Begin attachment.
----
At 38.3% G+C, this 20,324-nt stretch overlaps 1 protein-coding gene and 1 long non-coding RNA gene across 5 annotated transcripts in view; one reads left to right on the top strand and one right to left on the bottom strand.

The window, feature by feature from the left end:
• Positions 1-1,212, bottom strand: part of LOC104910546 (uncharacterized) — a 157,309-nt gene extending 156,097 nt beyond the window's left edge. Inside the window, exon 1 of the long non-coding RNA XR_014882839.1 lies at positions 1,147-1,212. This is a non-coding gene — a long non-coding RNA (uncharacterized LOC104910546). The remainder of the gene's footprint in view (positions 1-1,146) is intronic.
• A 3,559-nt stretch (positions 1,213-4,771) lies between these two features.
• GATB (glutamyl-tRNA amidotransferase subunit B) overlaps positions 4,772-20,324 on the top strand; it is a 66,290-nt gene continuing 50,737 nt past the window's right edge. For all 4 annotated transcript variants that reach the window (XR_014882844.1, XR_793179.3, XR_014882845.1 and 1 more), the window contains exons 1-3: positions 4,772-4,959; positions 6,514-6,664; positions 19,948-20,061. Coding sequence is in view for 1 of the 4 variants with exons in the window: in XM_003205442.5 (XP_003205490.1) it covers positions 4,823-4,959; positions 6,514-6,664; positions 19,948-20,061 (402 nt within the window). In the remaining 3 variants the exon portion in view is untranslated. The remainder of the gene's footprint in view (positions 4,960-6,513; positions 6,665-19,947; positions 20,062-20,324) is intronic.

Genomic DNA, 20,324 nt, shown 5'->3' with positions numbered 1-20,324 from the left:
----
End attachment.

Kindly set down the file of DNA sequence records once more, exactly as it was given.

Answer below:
At 38.3% G+C, this 20,324-nt stretch overlaps 1 protein-coding gene and 1 long non-coding RNA gene across 5 annotated transcripts in view; one reads left to right on the top strand and one right to left on the bottom strand.

The window, feature by feature from the left end:
• Positions 1-1,212, bottom strand: part of LOC104910546 (uncharacterized) — a 157,309-nt gene extending 156,097 nt beyond the window's left edge. Inside the window, exon 1 of the long non-coding RNA XR_014882839.1 lies at positions 1,147-1,212. This is a non-coding gene — a long non-coding RNA (uncharacterized LOC104910546). The remainder of the gene's footprint in view (positions 1-1,146) is intronic.
• A 3,559-nt stretch (positions 1,213-4,771) lies between these two features.
• GATB (glutamyl-tRNA amidotransferase subunit B) overlaps positions 4,772-20,324 on the top strand; it is a 66,290-nt gene continuing 50,737 nt past the window's right edge. For all 4 annotated transcript variants that reach the window (XR_014882844.1, XR_793179.3, XR_014882845.1 and 1 more), the window contains exons 1-3: positions 4,772-4,959; positions 6,514-6,664; positions 19,948-20,061. Coding sequence is in view for 1 of the 4 variants with exons in the window: in XM_003205442.5 (XP_003205490.1) it covers positions 4,823-4,959; positions 6,514-6,664; positions 19,948-20,061 (402 nt within the window). In the remaining 3 variants the exon portion in view is untranslated. The remainder of the gene's footprint in view (positions 4,960-6,513; positions 6,665-19,947; positions 20,062-20,324) is intronic.

Genomic DNA, 20,324 nt, shown 5'->3' with positions numbered 1-20,324 from the left: